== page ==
The purge indicates the emphasis on loyalty — and significant influence of Trump son-in-law Jared Kushner, husband of Ivanka — that characterized Trump’s campaign will carry over into his White House.

Multiple sources indicated that Christie was demoted because he wasn’t seen as sufficiently loyal to Trump, failing to vocally defend him at key moments on the campaign trail.

Elliot A. Cohen, a former senior advisor to Secretary of State Rice, has reversed his position of last week:

Cohen’s statement above is a reversal of his thoughts last week published at The American Interest.

You asked what I thought about going to work in a Trump Administration. I do not have to worry about that, of course: I was one of the ringleaders in denouncing him as unfit by temperament, character, and judgment for political office. They will have no use for me, or, to be fair, I for them. But others, including some of my younger friends, will have jobs dangled in front of them, because the government has to be staffed.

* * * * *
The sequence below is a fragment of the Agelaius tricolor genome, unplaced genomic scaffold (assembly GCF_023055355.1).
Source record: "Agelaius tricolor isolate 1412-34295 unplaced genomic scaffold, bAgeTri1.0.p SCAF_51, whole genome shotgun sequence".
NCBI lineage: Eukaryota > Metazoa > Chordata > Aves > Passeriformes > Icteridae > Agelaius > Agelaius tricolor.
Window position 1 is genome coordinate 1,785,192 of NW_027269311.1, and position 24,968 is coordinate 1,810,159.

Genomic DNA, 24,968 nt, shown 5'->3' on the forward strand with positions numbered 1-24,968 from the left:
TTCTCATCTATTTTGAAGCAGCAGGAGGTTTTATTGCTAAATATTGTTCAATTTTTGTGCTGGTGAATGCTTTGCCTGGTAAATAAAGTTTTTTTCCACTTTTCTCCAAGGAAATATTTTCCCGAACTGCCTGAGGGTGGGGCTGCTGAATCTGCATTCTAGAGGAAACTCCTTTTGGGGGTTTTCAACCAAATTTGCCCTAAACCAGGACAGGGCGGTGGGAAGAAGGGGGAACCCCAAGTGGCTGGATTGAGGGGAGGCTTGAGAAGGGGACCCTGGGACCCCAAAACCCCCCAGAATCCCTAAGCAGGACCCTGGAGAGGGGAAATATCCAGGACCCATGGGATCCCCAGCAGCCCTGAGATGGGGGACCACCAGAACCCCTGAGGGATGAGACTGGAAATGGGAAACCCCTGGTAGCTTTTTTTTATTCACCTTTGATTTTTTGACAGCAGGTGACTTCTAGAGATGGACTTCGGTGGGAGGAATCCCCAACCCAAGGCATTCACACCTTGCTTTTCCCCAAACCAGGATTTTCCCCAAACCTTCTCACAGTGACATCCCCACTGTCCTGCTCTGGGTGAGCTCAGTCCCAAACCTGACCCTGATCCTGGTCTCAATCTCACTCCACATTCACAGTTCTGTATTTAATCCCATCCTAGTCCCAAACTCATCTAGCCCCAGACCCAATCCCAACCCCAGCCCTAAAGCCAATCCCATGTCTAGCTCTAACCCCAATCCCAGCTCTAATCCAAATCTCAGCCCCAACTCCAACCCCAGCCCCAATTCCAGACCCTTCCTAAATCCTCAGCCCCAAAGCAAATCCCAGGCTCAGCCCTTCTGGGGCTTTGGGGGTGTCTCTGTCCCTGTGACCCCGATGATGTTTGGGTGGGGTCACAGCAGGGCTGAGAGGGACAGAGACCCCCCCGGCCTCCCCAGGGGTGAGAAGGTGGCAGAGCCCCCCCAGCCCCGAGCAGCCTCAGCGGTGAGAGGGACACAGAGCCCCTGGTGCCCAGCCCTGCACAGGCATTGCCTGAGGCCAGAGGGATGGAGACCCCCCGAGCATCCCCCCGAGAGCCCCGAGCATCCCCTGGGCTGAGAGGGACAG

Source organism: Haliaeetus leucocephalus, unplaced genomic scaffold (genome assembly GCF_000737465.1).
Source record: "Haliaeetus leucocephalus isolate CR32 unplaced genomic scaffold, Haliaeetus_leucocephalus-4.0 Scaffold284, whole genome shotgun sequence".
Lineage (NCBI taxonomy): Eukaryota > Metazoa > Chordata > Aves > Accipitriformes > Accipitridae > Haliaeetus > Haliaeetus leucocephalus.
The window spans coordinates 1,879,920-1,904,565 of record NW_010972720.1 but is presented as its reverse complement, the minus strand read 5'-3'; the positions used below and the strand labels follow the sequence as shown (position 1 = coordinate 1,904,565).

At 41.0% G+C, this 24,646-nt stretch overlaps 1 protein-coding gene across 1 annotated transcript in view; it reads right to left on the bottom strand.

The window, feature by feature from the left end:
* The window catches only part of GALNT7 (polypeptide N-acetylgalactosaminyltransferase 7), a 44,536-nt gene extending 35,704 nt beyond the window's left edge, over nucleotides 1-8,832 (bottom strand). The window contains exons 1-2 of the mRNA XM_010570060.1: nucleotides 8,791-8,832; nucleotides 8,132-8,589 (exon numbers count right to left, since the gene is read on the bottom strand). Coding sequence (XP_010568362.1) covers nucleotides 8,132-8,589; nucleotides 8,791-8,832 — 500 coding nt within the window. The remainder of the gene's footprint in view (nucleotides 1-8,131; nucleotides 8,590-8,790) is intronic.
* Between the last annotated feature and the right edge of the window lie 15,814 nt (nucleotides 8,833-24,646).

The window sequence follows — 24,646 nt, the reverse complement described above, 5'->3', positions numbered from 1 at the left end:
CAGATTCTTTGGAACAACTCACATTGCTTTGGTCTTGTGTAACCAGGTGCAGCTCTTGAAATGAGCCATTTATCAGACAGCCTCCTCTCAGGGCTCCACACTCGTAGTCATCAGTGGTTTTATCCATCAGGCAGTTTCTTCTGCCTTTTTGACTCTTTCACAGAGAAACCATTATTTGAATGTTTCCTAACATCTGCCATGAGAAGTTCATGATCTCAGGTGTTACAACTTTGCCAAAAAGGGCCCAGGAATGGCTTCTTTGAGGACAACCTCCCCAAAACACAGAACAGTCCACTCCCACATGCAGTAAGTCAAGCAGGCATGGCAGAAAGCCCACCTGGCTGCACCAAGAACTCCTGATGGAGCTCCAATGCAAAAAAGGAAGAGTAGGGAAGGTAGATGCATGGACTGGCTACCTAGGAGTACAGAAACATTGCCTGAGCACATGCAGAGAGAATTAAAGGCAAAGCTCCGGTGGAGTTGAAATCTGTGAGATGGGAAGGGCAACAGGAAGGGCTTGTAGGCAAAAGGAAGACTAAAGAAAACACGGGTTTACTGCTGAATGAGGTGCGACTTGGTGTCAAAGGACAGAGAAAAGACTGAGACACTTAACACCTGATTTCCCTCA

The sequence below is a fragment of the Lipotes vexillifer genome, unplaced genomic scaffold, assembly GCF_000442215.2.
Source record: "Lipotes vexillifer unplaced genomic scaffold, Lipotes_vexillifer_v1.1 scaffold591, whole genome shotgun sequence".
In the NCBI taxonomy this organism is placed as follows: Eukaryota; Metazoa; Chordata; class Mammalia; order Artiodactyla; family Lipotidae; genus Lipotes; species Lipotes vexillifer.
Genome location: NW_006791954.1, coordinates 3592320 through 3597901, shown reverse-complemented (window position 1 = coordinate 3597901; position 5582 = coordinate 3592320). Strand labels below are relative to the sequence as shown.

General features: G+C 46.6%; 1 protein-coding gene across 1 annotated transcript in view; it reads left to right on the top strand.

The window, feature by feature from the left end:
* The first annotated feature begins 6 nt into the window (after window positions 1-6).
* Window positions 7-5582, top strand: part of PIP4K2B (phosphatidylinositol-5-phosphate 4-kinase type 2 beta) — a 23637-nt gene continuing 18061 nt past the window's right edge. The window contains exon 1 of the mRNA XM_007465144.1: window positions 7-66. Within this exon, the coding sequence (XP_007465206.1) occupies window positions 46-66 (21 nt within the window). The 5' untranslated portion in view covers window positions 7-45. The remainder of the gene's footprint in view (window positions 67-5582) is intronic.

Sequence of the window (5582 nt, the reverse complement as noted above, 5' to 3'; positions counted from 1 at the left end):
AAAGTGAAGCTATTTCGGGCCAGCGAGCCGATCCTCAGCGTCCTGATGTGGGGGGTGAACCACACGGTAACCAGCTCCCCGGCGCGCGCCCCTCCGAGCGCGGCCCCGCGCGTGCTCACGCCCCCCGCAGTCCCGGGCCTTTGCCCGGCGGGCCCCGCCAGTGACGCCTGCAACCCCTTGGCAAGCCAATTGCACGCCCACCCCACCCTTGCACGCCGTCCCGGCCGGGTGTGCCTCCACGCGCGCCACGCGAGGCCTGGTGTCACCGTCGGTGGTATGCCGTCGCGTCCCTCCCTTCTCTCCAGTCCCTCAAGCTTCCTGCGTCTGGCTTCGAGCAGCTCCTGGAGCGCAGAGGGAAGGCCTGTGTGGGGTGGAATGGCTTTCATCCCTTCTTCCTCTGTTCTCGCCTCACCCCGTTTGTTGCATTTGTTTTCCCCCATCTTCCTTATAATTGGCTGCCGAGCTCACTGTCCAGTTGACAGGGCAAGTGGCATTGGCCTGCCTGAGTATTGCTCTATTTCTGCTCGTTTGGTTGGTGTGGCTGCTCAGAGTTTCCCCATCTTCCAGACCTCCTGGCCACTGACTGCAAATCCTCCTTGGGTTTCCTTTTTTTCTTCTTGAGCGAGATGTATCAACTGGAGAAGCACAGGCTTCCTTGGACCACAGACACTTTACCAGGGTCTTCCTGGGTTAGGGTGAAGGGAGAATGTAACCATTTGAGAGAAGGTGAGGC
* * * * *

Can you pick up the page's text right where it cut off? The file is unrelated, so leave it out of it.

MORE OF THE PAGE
It seems to me that if they are sure that they would say yes out of a sense of duty rather than mere careerism; if they are realistic in understanding that in this enterprise they will be the horse, not the jockey; if they accept that they will enter an administration likely to be torn by infighting and bureaucratic skullduggery, they should say yes. Yes, with two conditions, however: that they keep a signed but undated letter of resignation in their desk office (as I did when I was in government), and that they not recant a word of what they have said thus far. Public service means making accommodations, but everyone needs to understand that there is a point where crossing a line, even an arbitrary line, means, as Sir Thomas More says in A Man for All Seasons, letting go without hope of ever finding yourself again.